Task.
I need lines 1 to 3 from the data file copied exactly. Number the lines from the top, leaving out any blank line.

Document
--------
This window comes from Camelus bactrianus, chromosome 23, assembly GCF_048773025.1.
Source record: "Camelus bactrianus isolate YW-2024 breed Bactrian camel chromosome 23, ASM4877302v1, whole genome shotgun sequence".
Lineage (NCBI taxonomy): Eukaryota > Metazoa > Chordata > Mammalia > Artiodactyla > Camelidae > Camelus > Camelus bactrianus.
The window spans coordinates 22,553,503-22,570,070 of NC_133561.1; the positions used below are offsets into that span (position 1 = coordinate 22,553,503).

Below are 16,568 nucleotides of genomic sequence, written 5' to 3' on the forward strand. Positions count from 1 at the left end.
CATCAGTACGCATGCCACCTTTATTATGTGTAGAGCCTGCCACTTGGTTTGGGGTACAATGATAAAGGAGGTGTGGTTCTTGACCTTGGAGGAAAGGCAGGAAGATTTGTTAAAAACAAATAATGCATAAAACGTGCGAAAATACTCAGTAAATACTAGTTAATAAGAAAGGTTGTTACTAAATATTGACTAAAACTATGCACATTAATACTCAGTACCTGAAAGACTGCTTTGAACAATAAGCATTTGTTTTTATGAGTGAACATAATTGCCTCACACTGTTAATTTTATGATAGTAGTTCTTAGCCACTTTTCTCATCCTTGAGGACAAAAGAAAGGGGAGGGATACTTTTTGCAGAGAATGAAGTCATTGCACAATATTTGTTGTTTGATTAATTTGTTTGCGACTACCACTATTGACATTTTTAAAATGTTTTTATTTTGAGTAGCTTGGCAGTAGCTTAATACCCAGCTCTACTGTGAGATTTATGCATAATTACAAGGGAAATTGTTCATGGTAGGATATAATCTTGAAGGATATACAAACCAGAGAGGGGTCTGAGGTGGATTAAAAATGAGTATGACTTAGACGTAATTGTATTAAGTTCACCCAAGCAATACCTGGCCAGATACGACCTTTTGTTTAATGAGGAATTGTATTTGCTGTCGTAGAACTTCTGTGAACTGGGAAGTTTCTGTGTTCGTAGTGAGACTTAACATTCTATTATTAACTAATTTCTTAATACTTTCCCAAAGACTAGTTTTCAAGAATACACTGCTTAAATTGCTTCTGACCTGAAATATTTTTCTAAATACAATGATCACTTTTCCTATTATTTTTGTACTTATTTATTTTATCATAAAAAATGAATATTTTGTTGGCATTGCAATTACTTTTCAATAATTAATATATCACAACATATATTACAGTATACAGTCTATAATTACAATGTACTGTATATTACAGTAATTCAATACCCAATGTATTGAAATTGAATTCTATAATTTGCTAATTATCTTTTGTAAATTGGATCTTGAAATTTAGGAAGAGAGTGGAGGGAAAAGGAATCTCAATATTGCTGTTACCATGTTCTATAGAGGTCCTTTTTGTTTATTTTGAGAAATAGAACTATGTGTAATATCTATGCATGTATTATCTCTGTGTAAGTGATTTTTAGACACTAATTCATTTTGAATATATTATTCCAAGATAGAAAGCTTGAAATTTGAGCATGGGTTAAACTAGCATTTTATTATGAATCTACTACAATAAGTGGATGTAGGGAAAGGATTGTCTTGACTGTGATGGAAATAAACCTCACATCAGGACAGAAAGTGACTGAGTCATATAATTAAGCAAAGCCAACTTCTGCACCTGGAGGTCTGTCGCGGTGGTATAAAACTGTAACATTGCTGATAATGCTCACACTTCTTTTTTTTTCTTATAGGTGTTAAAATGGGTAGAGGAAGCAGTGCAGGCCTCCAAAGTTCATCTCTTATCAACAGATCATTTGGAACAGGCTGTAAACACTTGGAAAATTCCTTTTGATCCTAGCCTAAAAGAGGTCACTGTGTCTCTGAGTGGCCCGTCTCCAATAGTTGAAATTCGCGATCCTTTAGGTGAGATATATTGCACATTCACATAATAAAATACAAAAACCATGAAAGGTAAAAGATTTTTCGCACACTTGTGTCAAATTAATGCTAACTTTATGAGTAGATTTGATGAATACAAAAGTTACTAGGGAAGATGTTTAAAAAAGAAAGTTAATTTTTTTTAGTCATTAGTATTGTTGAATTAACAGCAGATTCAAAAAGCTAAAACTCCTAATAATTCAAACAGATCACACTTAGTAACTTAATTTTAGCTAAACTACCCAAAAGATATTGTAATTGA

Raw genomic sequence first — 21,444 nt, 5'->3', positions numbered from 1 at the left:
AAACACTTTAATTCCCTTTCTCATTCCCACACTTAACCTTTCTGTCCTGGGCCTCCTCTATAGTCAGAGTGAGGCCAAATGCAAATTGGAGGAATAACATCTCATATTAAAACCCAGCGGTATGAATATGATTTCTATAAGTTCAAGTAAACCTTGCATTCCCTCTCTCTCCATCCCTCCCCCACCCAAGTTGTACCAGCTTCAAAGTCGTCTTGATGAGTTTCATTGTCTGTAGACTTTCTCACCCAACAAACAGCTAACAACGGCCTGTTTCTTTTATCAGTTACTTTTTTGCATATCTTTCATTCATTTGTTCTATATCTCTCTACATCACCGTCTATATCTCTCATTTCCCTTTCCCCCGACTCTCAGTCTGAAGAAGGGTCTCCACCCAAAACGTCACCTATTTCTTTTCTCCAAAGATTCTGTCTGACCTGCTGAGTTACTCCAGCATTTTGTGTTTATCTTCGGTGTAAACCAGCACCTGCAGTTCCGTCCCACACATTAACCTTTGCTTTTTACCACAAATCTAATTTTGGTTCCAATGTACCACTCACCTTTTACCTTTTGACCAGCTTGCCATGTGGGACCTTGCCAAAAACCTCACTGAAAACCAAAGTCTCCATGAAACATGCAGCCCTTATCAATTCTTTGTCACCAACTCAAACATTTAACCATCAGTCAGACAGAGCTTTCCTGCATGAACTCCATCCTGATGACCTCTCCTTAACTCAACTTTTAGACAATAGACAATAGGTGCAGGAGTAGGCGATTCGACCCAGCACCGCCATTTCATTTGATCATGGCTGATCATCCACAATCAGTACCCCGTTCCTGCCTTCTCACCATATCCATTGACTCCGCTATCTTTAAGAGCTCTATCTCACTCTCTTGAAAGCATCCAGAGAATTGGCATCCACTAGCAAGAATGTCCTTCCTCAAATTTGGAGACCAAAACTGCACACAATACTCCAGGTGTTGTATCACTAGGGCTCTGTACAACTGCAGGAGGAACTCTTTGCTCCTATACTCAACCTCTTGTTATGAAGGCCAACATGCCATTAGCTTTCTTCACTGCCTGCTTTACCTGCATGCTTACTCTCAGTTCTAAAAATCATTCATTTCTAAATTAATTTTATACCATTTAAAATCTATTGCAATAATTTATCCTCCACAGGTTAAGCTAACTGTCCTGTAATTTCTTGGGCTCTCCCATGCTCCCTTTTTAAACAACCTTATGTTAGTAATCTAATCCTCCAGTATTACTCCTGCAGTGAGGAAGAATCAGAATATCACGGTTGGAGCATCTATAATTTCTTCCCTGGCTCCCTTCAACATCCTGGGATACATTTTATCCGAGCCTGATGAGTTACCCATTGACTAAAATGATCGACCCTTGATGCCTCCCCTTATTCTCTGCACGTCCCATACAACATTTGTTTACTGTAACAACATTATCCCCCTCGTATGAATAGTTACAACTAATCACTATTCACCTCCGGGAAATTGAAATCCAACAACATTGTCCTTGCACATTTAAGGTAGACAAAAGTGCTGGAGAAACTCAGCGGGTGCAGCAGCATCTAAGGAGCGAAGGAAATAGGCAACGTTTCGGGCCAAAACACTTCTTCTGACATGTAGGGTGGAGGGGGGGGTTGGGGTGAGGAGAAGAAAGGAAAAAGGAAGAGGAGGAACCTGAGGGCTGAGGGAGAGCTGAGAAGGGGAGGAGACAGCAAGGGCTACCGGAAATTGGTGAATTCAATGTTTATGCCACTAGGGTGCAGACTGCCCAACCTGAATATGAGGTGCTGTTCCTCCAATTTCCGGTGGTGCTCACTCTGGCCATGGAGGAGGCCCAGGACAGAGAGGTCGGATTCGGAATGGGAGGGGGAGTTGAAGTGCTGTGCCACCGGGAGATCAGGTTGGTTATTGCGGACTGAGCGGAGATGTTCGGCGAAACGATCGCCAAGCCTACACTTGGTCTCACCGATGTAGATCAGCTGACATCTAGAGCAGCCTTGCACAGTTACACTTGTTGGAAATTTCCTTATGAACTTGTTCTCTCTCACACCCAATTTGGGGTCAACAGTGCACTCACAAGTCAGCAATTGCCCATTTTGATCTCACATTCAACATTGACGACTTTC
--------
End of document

This window comes from Camelus bactrianus, chromosome 23, assembly GCF_048773025.1.
Source record: "Camelus bactrianus isolate YW-2024 breed Bactrian camel chromosome 23, ASM4877302v1, whole genome shotgun sequence".
Lineage (NCBI taxonomy): Eukaryota > Metazoa > Chordata > Mammalia > Artiodactyla > Camelidae > Camelus > Camelus bactrianus.